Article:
Entry into the marine environment
Trifluralin is applied as a herbicide for pre-emergent
control of annual grasses and some broad leaved
weeds in a wide variety of vegetables and some fruit.
It is usually directly incorporated into soils,
although some trifluralin mixtures may be sprayed.
Trifluralin may enter the aquatic environment predominantly
via diffuse sources resulting from its recommended
use, e.g. in agricultural run-off bound mainly to
soil particles. Industrial discharges, accidental
spillages during transport, storage and use are
potential point sources of trifluralin contamination.
Recorded levels in the marine
Monitoring data from the National Rivers Authority
and the National Monitoring Programme Survey of
the Quality of UK Coastal Waters are presented in
Appendix D. No water column concentration was found
to exceed the EQS value (see Appendix D). Monitoring
data were not available for sediments or biota.
The available data suggest that concentrations
of trifluralin in UK coastal and estuarine waters
do not exceed relevant quality standards derived
for the protection of saltwater life.
Fate and behaviour in the marine
Jones (1996) reviewed the fate and behaviour and
aquatic toxicity of trifluralin. Trifluralin is
readily adsorbed on solid surfaces. The solubility
and log Kow are also expected to be pH dependent.
A realistic value for solubility is likely to be
below 1 mg l-1 and for log Kow greater
than 4. The low vapour pressure indicates that loss
from the water phase by volatilisation will be slow.
Kearney et al (1977) studied the degradation
of trifluralin in model aquatic ecosystems containing
a variety of organic matter. The addition of 100
g loam containing 1 µg g-1
of labelled trifluralin to a 4 litre aquarium filled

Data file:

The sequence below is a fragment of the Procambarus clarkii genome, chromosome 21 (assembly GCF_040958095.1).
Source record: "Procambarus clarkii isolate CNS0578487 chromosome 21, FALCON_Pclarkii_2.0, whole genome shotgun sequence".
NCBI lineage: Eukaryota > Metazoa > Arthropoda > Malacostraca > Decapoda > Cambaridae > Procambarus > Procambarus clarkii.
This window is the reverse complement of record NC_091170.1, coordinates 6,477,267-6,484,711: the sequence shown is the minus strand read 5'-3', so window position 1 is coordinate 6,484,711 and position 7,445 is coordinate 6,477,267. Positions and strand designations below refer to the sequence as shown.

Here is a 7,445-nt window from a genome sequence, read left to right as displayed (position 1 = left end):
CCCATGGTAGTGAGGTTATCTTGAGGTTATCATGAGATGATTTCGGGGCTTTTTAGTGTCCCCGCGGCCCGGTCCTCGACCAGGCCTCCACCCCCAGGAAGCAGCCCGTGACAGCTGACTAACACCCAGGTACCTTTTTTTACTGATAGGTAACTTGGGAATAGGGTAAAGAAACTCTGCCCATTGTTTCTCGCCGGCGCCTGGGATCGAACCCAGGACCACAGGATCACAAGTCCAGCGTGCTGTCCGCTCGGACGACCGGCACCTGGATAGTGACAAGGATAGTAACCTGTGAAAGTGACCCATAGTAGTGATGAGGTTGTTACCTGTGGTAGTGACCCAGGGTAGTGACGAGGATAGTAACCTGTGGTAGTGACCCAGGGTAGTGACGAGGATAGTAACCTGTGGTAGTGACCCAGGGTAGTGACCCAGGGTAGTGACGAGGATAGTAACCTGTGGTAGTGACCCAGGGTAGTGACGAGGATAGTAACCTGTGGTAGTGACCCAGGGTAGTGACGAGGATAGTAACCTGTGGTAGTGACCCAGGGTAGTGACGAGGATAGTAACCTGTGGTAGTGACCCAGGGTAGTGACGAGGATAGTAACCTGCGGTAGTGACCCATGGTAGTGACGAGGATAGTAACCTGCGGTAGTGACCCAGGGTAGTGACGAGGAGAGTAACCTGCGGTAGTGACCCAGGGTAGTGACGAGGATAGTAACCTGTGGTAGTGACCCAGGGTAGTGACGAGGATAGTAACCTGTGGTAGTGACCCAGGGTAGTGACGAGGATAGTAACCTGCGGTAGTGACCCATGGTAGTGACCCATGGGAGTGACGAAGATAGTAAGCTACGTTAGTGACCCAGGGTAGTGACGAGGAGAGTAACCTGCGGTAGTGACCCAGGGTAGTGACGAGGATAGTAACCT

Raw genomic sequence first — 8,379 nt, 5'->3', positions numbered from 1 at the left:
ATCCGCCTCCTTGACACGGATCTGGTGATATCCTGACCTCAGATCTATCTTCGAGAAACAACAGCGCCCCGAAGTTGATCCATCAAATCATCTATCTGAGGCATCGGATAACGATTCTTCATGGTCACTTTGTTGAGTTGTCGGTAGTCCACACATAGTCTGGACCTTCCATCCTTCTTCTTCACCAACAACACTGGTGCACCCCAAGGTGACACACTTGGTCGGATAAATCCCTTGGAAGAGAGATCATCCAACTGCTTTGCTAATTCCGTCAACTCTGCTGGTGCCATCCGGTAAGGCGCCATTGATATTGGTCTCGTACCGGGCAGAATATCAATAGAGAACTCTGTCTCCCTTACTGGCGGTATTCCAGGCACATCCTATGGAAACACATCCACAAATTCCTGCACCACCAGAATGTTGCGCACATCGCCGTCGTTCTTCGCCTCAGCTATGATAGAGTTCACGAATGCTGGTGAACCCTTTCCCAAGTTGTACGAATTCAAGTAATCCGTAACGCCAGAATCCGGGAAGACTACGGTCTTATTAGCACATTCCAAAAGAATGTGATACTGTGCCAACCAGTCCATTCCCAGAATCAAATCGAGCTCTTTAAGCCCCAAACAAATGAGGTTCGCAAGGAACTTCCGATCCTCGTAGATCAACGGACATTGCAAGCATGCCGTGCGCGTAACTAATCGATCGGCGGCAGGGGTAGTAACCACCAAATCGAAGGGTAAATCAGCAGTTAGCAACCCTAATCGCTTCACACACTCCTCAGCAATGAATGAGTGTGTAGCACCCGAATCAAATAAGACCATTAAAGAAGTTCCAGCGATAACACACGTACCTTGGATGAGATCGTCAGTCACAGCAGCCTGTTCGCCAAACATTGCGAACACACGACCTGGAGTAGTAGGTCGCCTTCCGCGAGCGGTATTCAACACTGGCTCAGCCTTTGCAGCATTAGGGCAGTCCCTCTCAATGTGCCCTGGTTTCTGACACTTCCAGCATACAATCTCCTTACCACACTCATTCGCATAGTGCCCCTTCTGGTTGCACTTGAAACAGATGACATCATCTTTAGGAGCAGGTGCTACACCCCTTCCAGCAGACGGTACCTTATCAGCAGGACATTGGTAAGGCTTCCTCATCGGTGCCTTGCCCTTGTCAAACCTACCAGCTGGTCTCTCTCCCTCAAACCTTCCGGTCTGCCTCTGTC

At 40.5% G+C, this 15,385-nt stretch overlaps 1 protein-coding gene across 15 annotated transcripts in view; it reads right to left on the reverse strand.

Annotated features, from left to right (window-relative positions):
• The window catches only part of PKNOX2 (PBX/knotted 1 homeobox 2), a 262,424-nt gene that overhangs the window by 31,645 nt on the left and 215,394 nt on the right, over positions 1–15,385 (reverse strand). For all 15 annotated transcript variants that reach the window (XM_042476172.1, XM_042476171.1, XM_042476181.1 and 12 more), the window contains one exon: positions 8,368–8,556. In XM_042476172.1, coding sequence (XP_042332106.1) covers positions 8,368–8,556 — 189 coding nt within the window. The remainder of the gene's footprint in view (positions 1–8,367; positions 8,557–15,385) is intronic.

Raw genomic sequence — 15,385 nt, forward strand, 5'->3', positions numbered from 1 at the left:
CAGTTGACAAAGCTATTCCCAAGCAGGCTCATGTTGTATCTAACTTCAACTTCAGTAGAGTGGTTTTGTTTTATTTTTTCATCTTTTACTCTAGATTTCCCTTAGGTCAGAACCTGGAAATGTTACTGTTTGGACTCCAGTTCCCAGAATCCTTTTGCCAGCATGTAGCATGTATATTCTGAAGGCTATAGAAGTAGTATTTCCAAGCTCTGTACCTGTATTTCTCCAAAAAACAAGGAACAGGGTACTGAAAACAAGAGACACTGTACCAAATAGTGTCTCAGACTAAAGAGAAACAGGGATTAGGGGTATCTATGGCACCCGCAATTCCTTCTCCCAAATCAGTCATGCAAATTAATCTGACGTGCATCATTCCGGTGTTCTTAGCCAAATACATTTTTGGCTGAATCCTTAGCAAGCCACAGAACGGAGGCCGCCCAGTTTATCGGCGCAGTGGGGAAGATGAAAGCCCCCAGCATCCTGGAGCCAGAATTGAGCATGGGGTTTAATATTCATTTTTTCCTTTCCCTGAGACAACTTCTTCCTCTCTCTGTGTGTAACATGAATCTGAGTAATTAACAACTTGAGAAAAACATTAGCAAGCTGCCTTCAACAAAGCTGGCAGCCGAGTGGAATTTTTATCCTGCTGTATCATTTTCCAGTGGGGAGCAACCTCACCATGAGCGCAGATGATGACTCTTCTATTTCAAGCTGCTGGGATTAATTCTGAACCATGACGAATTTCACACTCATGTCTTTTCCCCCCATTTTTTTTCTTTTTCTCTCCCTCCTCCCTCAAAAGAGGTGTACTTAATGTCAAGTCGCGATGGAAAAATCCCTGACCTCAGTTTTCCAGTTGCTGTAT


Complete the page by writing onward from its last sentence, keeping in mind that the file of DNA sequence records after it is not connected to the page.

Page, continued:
with water resulted in a maximum water concentration
after 30 days of 7.5 µg l-1
based on 14C measurement. After 33 days, only degradation
products were isolated from the water and no trifluralin
was detected in fish placed in the tank for the
last 3 days of the test. As the experiment was carried
out in daylight, photolysis was probably the major
In the environment, biodegradation is not thought
to be an important pathway for the removal of trifluralin
from water or soils (Shuker and Hutton 1986). Photodecomposition
is the major degradation process for trifluralin
released into the aquatic environment (Helling 1976).
Kosinski (1984) added trifluralin to artificial
streams and calculated a half-life of less than
one hour. The rapid loss of chemical was attributed
However, trifluralin present in the aquatic environment
is likely to be readily degraded by photolysis and
adsorbed onto sediments.
Effects on the marine environment
Toxicity to marine organisms
An exhaustive literature review on the toxicity
of trifluralin to marine organisms has not been
carried out for the purposes of this profile. The
information provided in this section is taken from
existing review documents (Jones 1996). The most
sensitive groups of organisms have been identified.
Jones (1996) reviewed the aquatic toxicity of trifluralin.
Data for marine organisms were found to be limited.
Jones (1996) concluded that elevated trifluralin
concentrations in the marine environment were likely
to occur only in estuaries receiving significant
freshwater inputs contaminated with run-off from
agricultural land. Most of the trifluralin entering
marine waters is therefore likely to be adsorbed
on suspended solids and may therefore not be readily
bioavailable. Invertebrates and fish were found
to exhibit the greatest sensitivity.